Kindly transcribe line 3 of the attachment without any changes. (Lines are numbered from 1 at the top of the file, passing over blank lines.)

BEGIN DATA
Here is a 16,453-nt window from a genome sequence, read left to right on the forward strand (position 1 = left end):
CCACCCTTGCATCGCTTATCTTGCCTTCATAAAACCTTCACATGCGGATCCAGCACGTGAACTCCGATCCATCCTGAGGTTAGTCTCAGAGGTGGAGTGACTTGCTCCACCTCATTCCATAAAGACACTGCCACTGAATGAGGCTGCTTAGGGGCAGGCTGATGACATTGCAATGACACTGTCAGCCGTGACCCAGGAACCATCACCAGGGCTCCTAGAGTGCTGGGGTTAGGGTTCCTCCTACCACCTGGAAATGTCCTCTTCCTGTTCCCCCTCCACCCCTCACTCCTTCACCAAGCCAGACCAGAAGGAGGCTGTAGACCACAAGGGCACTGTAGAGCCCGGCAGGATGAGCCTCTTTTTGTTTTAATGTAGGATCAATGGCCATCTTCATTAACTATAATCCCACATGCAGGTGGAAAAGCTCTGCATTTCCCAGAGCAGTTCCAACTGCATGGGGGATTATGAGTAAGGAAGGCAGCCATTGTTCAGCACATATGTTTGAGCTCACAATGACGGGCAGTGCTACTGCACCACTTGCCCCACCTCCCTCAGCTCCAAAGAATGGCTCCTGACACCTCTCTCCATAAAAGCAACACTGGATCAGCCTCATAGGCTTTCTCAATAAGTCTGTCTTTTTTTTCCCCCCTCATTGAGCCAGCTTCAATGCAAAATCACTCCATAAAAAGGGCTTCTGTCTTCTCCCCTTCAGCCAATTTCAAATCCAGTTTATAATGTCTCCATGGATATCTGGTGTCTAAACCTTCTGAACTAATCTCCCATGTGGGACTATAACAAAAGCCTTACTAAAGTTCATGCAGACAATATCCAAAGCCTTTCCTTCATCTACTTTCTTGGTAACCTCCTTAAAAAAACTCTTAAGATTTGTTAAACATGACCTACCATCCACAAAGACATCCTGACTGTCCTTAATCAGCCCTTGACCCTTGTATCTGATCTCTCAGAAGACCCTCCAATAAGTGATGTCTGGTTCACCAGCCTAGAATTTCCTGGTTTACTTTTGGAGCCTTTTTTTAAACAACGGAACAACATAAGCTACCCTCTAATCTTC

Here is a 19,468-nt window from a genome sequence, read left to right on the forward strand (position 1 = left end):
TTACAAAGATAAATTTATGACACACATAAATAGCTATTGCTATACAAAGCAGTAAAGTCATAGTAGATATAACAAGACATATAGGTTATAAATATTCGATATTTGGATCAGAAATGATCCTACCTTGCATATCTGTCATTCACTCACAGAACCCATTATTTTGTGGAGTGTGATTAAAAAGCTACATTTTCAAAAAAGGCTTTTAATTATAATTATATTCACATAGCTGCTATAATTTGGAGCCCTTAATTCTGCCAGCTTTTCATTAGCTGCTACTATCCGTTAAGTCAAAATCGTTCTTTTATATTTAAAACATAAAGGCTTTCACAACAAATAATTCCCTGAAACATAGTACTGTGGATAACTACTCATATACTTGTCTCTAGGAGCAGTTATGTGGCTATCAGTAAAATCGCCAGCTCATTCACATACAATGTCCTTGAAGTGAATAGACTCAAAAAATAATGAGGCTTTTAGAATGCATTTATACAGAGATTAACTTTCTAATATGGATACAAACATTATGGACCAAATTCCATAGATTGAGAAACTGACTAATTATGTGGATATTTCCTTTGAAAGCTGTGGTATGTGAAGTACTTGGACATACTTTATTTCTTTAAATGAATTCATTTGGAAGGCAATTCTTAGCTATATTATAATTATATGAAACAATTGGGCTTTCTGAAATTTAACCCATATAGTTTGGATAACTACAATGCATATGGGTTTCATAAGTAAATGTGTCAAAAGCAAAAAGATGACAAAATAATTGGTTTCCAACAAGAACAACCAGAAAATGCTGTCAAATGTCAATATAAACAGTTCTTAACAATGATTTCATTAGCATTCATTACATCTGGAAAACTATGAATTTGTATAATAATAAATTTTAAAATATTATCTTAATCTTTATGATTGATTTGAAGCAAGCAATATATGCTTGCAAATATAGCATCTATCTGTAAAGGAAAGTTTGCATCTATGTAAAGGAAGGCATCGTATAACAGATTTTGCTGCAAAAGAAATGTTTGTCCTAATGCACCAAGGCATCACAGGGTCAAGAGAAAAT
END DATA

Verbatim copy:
Here is a 19,468-nt window from a genome sequence, read left to right on the forward strand (position 1 = left end):